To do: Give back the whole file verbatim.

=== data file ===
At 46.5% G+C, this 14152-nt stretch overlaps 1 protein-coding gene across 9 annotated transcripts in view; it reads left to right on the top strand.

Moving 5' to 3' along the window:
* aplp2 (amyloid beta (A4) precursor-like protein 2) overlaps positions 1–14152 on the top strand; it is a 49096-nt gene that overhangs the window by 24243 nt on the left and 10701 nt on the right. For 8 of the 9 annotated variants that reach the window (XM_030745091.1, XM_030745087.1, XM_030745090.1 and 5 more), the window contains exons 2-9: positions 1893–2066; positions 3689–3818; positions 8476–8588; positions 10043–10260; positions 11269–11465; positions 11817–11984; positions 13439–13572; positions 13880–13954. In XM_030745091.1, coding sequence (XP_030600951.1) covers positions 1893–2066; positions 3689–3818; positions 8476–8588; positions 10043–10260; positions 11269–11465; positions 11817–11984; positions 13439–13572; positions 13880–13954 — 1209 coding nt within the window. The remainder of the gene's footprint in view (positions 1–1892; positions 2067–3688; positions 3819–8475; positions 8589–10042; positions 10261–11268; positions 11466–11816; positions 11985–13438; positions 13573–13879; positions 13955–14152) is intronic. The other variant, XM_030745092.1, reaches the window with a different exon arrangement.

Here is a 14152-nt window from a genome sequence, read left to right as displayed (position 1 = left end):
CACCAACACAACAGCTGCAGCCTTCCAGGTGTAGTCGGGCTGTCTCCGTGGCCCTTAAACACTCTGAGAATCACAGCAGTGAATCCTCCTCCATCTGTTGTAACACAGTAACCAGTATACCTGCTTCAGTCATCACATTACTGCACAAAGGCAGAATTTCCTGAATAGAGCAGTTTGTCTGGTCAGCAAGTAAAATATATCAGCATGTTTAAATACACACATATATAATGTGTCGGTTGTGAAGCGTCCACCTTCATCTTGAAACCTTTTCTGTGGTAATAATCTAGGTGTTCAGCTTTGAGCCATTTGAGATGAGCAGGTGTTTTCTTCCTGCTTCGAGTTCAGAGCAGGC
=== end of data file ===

At 46.5% G+C, this 14152-nt stretch overlaps 1 protein-coding gene across 9 annotated transcripts in view; it reads left to right on the top strand.

Moving 5' to 3' along the window:
* aplp2 (amyloid beta (A4) precursor-like protein 2) overlaps positions 1–14152 on the top strand; it is a 49096-nt gene that overhangs the window by 24243 nt on the left and 10701 nt on the right. For 8 of the 9 annotated variants that reach the window (XM_030745091.1, XM_030745087.1, XM_030745090.1 and 5 more), the window contains exons 2-9: positions 1893–2066; positions 3689–3818; positions 8476–8588; positions 10043–10260; positions 11269–11465; positions 11817–11984; positions 13439–13572; positions 13880–13954. In XM_030745091.1, coding sequence (XP_030600951.1) covers positions 1893–2066; positions 3689–3818; positions 8476–8588; positions 10043–10260; positions 11269–11465; positions 11817–11984; positions 13439–13572; positions 13880–13954 — 1209 coding nt within the window. The remainder of the gene's footprint in view (positions 1–1892; positions 2067–3688; positions 3819–8475; positions 8589–10042; positions 10261–11268; positions 11466–11816; positions 11985–13438; positions 13573–13879; positions 13955–14152) is intronic. The other variant, XM_030745092.1, reaches the window with a different exon arrangement.

Here is a 14152-nt window from a genome sequence, read left to right as displayed (position 1 = left end):
CACCAACACAACAGCTGCAGCCTTCCAGGTGTAGTCGGGCTGTCTCCGTGGCCCTTAAACACTCTGAGAATCACAGCAGTGAATCCTCCTCCATCTGTTGTAACACAGTAACCAGTATACCTGCTTCAGTCATCACATTACTGCACAAAGGCAGAATTTCCTGAATAGAGCAGTTTGTCTGGTCAGCAAGTAAAATATATCAGCATGTTTAAATACACACATATATAATGTGTCGGTTGTGAAGCGTCCACCTTCATCTTGAAACCTTTTCTGTGGTAATAATCTAGGTGTTCAGCTTTGAGCCATTTGAGATGAGCAGGTGTTTTCTTCCTGCTTCGAGTTCAGAGCAGGC